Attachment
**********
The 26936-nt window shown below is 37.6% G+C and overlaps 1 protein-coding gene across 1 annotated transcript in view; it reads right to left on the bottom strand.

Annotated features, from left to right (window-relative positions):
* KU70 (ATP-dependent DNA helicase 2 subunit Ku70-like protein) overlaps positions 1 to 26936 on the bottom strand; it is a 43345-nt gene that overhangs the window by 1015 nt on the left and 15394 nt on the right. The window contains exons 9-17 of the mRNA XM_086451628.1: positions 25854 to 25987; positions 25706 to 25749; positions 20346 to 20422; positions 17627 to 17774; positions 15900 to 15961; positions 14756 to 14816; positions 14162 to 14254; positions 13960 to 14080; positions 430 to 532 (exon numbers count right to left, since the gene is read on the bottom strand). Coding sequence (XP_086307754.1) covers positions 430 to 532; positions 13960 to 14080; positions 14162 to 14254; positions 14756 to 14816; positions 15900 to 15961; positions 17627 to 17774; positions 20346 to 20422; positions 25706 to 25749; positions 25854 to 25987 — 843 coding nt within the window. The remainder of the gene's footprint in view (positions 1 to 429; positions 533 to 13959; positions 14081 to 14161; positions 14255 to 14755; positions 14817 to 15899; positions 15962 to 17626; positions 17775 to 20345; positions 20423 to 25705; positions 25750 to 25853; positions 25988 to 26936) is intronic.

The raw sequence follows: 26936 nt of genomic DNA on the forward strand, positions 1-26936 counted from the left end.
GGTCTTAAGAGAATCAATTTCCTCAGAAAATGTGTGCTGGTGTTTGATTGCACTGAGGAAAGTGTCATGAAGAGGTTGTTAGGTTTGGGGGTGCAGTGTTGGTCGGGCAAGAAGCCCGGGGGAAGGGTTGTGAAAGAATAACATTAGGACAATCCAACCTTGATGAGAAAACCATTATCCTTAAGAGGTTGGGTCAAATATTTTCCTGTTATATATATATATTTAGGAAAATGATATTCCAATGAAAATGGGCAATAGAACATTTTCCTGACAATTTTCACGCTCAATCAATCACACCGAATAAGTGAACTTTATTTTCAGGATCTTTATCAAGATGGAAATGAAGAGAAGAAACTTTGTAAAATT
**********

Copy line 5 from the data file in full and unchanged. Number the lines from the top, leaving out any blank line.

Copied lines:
GGTCTTAAGAGAATCAATTTCCTCAGAAAATGTGTGCTGGTGTTTGATTGCACTGAGGAAAGTGTCATGAAGAGGTTGTTAGGTTTGGGGGTGCAGTGTTGGTCGGGCAAGAAGCCCGGGGGAAGGGTTGTGAAAGAATAACATTAGGACAATCCAACCTTGATGAGAAAACCATTATCCTTAAGAGGTTGGGTCAAATATTTTCCTGTTATATATATATATTTAGGAAAATGATATTCCAATGAAAATGGGCAATAGAACATTTTCCTGACAATTTTCACGCTCAATCAATCACACCGAATAAGTGAACTTTATTTTCAGGATCTTTATCAAGATGGAAATGAAGAGAAGAAACTTTGTAAAATT